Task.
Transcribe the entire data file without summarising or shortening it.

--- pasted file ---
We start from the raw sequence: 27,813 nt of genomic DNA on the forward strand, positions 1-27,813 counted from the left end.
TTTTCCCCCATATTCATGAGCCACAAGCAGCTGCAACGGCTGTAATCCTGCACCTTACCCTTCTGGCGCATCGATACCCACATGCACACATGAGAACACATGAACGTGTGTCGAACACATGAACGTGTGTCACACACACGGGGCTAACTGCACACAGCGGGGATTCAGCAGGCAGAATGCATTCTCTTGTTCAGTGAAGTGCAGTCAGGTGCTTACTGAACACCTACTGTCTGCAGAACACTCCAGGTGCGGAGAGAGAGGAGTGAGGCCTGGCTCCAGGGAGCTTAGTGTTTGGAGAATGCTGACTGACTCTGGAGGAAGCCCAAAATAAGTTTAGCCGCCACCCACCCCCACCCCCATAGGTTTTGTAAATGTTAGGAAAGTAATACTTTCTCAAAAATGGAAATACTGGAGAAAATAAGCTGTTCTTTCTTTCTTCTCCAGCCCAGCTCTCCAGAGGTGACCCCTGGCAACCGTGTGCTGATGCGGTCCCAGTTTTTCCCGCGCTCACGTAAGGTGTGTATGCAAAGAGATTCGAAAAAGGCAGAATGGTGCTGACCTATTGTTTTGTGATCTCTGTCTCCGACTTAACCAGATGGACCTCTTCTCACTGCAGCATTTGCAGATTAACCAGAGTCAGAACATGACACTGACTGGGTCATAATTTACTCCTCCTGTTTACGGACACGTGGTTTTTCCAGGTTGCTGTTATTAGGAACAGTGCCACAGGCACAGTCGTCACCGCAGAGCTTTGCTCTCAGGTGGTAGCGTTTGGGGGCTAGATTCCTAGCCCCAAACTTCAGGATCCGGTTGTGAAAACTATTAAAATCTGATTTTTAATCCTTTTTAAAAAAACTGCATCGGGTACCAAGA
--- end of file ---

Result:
We start from the raw sequence: 27,813 nt of genomic DNA on the forward strand, positions 1-27,813 counted from the left end.
TTTTCCCCCATATTCATGAGCCACAAGCAGCTGCAACGGCTGTAATCCTGCACCTTACCCTTCTGGCGCATCGATACCCACATGCACACATGAGAACACATGAACGTGTGTCGAACACATGAACGTGTGTCACACACACGGGGCTAACTGCACACAGCGGGGATTCAGCAGGCAGAATGCATTCTCTTGTTCAGTGAAGTGCAGTCAGGTGCTTACTGAACACCTACTGTCTGCAGAACACTCCAGGTGCGGAGAGAGAGGAGTGAGGCCTGGCTCCAGGGAGCTTAGTGTTTGGAGAATGCTGACTGACTCTGGAGGAAGCCCAAAATAAGTTTAGCCGCCACCCACCCCCACCCCCATAGGTTTTGTAAATGTTAGGAAAGTAATACTTTCTCAAAAATGGAAATACTGGAGAAAATAAGCTGTTCTTTCTTTCTTCTCCAGCCCAGCTCTCCAGAGGTGACCCCTGGCAACCGTGTGCTGATGCGGTCCCAGTTTTTCCCGCGCTCACGTAAGGTGTGTATGCAAAGAGATTCGAAAAAGGCAGAATGGTGCTGACCTATTGTTTTGTGATCTCTGTCTCCGACTTAACCAGATGGACCTCTTCTCACTGCAGCATTTGCAGATTAACCAGAGTCAGAACATGACACTGACTGGGTCATAATTTACTCCTCCTGTTTACGGACACGTGGTTTTTCCAGGTTGCTGTTATTAGGAACAGTGCCACAGGCACAGTCGTCACCGCAGAGCTTTGCTCTCAGGTGGTAGCGTTTGGGGGCTAGATTCCTAGCCCCAAACTTCAGGATCCGGTTGTGAAAACTATTAAAATCTGATTTTTAATCCTTTTTAAAAAAACTGCATCGGGTACCAAGA